Jamie Dimon (CEO of JPMorganChase) is very explicit about saying he’s going to buy back the stock when he’s buying it below what he considers intrinsic value. But I have seen hundreds of buyback notices and I’ve sat on boards and directors, one after another, where they voted buybacks and basically they said they were doing it to prevent dilution or something like that. It’s nothing to do with preventing dilution. Dilution by itself is a negative and buying back your stock at too high a price is another negative. It has to be related to valuation and as I say you will not find a lot of press releases about buybacks that say a word about valuation.
CHARLIE MUNGER: We’re always behaving a lot like what some call the Episcopal Prayer. We prayerfully thank the lord that we’re not like these other religions who are inferior. I’m afraid there’s probably too much of that in Berkshire but we can’t help it.
The Nebraska Furniture Mart’s been open for about a year in Dallas. How have sales been, how they compare to your other stores and what you think they’ll be in the future?
WARREN BUFFETT: Yes, it’s our largest store in volume but we had a problem there that we had in Kansas City and we probably have that every time we have opened a store and we generate so much initial volume. We had a delivery problem, like I say it was worse in Kansas City. That was the first one we opened, therefore we really had to take our foot off the gas pedal because the last thing in the world we want to do is make first impressions of delivery problems.
The deliveries have gotten far better. They actually are meeting our company standards that we have in Omaha, but that wasn’t the case for some months and it’s hard to open up – we opened up the largest home furnishing store in the United States and we did it in an area where we naturally thought we trained the drivers as well as we could, but delivery with 100 plus units out there in a new operation taking in carpet and people getting lost and routing being bad – there was plenty of work to be done and it’s been done.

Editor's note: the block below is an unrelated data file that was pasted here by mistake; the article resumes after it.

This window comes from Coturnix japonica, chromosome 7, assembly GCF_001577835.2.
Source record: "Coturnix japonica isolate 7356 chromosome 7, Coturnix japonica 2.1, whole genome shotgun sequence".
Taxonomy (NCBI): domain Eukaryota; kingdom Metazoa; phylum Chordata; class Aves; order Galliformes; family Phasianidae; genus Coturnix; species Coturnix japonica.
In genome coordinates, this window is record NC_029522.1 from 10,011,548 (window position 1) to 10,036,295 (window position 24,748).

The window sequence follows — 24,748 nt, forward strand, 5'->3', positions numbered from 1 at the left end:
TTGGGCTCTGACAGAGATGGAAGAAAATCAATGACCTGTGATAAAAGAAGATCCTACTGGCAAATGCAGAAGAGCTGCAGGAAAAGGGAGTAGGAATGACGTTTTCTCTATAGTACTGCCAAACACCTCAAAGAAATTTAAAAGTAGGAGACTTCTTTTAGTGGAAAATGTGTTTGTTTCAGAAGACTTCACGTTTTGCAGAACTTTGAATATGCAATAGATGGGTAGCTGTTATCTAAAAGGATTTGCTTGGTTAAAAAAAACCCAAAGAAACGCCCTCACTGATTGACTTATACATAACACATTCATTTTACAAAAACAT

I expect that store, which already is the largest store we have, but I think it will be a $1bn annual store before very long. We’re getting ready to step on the gas. It’s a terrific area. We have 20 plus-auto dealerships there in the Dallas/Fort Worth area. We probably have three or four of them in the area where our Furniture Mart is. They can’t go fast enough down there, Toyota’s moving there. It already is a great store but it’s going to be something even far beyond that.
We’ve opened up about four food places so far, we have four or five more in the works and they’re doing terrific by and I’m starting to sound like Donald Trump there, “tremendous, terrific, fantastic, never seen anything like it”. Just wait till next year, I’ll come back, I’ll really be in shape then. It’s doing well. We couldn’t have picked a better area. We have over 400 acres that we are very fortunate in grappling a whole bunch of land and we’re bringing prices and variety like nobody has seen and now we’ve just got to deliver like nobody has ever seen.
Mr Buffett, you have expressed concern about cyber, biological, nuclear, and chemical attacks but preventing catastrophe is not getting enough attention. Wouldn’t it be a good idea for you to consider funding a lobbying and educational campaign and counteract industry lobbyists who are often more interested in short-term profits?
WARREN BUFFETT: In my view there is no problem remotely like the problem of what I call CNBC – cyber, nuclear, chemical and biological attacks – that either by role of organisations, even possibly individuals, rogue states, you can think about many things, it will happen. I think that we’ve been both lucky and frankly that people have done a very good job in government because government is the real protection on this and not having anything since 1945. We came very, very close during the Cuban missile crisis and I don’t know what the odds were, but I do think that if there had been – I can think of many people that they’ve been in place of either Kennedy or Khrushchev we would have a very different result. It’s the ultimate problem.